Coronavirus: Self Employed Income Support Scheme – Round 2…
While the first round of Self Employed Income Support Scheme (SEISS) grants is running to a close in the coming weeks, the scheme has been extended with a second (and final) round of grants scheduled to be made available in August.
This second round of grants is separate to the first round. While its operation will be similar to the first round there are some differences.
The amount of grant due depends on ascertaining “average profits” for the taxpayer over the last few tax years. There are quirks in certain scenarios in terms of how HMRC calculate this.
While the taxpayer must apply for the grant via HMRC’s online portal, the calculation of entitlement is done by HMRC.
While HMRC tend to prompt taxpayers that they think are eligible, the taxpayer must then make the application themselves. Unfortunately, because of the speed at which this service has been made available, HMRC have not added the facility for agents to apply on a client’s behalf.
Applications for the two grants are completely separate. A taxpayer might apply for just one, both, or neither.
SEISS Grants are taxable income. They should be included in the trading accounts for the period that they relate to.
To get an estimate of entitlement, please refer to our calculator:
Also, there are tests which must be passed to be eligible. These include:
– Trading profit must both be below £50,000, yet be above 50% of total taxable income (see our earlier blog for more detail on how this works)
– 2018/19 Tax Return must already be submitted to HMRC.
– Trade must be ongoing through 2019/20 and at present into 2020/21
. . . and perhaps most importantly
– Claimants need to confirm their business has been ‘adversely affected’ by Covid-19. More information on this below.
The deadline for latest application for the first round of grants closes on 13 July.
The grant pays 80% of three-months-worth of “average profits”, with a cap on the grant of £7,500.
Business must have been adversely affected by Coronavirus on or before 13 July.
Start a claim by checking eligibility : www.tax.service.gov.uk/self-employment-support/enter-unique-taxpayer-reference
Its expected applications will open in August, however precise opening and closing dates are not yet available.
The grant pays 70% of three-months-worth of “average profits”, with a cap on the grant of £6,570.
Business must have been adversely affected by Coronavirus on or after 14 July.
Claim portal: expected to be at the same address, but not yet confirmed.
While HMRC have provided some examples of what does constitute being adversely affected there has been no precise definition of this term.
This can present difficulties for the claimant as while some scenarios will be clear cut, others might not be. Additionally, the guidance does not state to what degree a business needs to have been adversely affected, So it would appear that even small but definite negative impacts arising from Covid-19 are enough to qualify.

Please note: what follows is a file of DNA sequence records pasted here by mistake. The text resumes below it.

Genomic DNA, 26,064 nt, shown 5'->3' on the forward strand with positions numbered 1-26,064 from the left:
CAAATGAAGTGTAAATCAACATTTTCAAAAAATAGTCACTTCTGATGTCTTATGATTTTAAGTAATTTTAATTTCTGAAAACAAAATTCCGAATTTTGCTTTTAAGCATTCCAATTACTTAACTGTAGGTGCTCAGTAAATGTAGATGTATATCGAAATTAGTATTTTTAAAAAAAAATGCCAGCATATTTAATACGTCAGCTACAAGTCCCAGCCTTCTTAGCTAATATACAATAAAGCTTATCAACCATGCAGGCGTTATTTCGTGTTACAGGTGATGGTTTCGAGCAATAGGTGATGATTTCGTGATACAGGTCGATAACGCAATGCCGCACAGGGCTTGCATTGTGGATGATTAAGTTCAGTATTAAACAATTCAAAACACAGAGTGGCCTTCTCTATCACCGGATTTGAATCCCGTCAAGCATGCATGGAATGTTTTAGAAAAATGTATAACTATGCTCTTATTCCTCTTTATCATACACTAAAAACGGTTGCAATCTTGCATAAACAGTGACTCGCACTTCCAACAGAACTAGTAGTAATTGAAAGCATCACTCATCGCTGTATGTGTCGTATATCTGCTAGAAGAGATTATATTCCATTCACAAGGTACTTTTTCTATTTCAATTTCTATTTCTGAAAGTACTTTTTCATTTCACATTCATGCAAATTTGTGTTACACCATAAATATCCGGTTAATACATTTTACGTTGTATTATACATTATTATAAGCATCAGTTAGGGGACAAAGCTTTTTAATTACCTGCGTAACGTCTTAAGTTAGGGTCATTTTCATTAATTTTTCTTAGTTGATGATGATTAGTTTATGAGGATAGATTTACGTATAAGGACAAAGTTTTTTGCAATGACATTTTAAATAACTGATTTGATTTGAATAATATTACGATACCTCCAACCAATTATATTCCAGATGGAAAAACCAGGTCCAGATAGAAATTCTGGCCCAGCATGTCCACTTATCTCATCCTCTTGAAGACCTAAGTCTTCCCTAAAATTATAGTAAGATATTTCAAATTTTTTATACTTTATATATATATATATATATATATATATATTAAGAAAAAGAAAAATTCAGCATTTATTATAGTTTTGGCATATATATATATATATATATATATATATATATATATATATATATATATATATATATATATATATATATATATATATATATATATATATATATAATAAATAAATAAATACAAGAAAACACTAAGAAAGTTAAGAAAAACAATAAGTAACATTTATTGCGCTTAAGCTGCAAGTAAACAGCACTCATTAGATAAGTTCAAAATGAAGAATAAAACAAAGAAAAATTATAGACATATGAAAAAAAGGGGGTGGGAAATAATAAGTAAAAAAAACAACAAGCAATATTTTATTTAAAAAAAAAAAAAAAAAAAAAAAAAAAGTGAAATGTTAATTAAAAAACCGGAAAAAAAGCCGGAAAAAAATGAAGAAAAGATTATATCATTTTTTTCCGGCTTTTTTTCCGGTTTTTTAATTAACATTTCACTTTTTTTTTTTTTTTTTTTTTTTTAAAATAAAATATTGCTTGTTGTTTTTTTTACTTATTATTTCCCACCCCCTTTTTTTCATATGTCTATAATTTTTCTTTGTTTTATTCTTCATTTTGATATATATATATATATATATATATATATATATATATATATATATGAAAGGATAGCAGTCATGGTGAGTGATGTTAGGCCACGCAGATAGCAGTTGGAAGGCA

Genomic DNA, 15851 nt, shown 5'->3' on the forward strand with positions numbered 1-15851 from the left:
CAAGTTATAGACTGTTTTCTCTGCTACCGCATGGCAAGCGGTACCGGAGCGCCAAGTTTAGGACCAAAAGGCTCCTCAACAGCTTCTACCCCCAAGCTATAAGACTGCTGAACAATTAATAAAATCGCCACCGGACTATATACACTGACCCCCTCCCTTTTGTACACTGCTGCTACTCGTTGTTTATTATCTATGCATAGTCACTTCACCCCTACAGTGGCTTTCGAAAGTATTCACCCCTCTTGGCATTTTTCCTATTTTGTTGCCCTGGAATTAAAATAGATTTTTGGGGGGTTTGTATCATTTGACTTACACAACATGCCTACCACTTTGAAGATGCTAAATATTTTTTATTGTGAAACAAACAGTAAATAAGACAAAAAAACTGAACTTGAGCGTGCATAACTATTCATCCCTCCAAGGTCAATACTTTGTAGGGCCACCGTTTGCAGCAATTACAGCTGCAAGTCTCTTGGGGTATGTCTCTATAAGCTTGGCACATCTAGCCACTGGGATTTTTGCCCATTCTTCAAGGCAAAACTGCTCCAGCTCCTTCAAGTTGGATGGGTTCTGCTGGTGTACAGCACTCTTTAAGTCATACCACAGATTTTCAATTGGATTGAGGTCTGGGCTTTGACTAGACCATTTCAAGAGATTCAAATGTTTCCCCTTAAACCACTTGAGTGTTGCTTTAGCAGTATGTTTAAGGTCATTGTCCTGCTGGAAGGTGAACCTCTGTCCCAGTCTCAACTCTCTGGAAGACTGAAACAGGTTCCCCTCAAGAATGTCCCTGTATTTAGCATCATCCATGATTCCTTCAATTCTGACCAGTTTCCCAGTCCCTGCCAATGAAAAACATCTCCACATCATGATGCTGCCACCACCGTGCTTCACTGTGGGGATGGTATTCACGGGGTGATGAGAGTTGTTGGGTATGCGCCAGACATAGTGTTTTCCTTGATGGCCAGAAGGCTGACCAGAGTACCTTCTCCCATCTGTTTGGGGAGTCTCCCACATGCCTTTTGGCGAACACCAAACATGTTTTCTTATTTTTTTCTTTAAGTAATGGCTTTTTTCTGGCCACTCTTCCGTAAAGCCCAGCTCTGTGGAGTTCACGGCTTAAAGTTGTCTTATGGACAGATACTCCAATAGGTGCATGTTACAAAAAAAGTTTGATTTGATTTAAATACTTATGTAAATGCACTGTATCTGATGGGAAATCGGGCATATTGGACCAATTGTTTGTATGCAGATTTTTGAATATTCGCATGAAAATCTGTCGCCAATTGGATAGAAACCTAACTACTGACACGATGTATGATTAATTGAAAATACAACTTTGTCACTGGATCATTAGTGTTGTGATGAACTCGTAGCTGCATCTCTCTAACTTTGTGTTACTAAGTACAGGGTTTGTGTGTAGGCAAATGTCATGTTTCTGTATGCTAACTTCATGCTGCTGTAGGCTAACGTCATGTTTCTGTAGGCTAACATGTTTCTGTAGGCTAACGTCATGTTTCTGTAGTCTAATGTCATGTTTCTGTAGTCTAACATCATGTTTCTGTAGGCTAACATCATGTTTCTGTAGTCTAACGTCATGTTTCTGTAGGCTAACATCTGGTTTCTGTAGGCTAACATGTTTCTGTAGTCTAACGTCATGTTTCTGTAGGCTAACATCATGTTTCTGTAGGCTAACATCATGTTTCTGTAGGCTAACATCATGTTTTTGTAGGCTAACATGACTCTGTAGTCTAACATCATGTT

There is no link between the extent to which a business has been affected and the amount of the grant payable, it is an all-or-nothing qualification.
Not all businesses with falling profits will have been adversely affected, and conversely a business may be adversely affected but still have rising profits. Therefore it does not seem possible that HMRC can seek to assess if a business has been adversely affected purely in terms of that businesses accounting figures for the periods in question.
However, it is impossible to be sure that HMRC will not seek to somehow retrospectively assess that all claimants were properly eligible, at some point in the future.
In all cases, we strongly recommend that the claimant documents the rationale as to why they believe their business has been adversely affected, and keeps copies of all relevant supporting information.
HMRC gives examples of a business being adversely affected as including:
– The business owners are unable to work because they are shielding / self-isolating / on sick leave because of coronavirus / have caring responsibilities because of coronavirus.
– The business has paused trading, or has been scaled back, due to things like supply chain interruption / fewer customers / staff were unable to work.
There are many different scenarios relating to Covid-19 that are affecting businesses and HMRC’s examples cover relatively few of them. For example, while not mentioned by HMRC, it is quite common that a business suffers noticeably increased costs due to coronavirus which would make a robust argument that it had been adversely affected.
It is possible that a taxpayer could be adversely affected for one grant but not for the other, as some HMRC examples illustrate. SEISS claimants should consider whether they have been adversely affected in the relevant period for the grant that they are claiming.
Some have speculated that HMRC may publish more guidance in terms of what does and does not constitute ‘adversely affected’ before the second round of applications opens, and therefore this blog should be considered subject to updates after the date of publishing on 26 June 2020.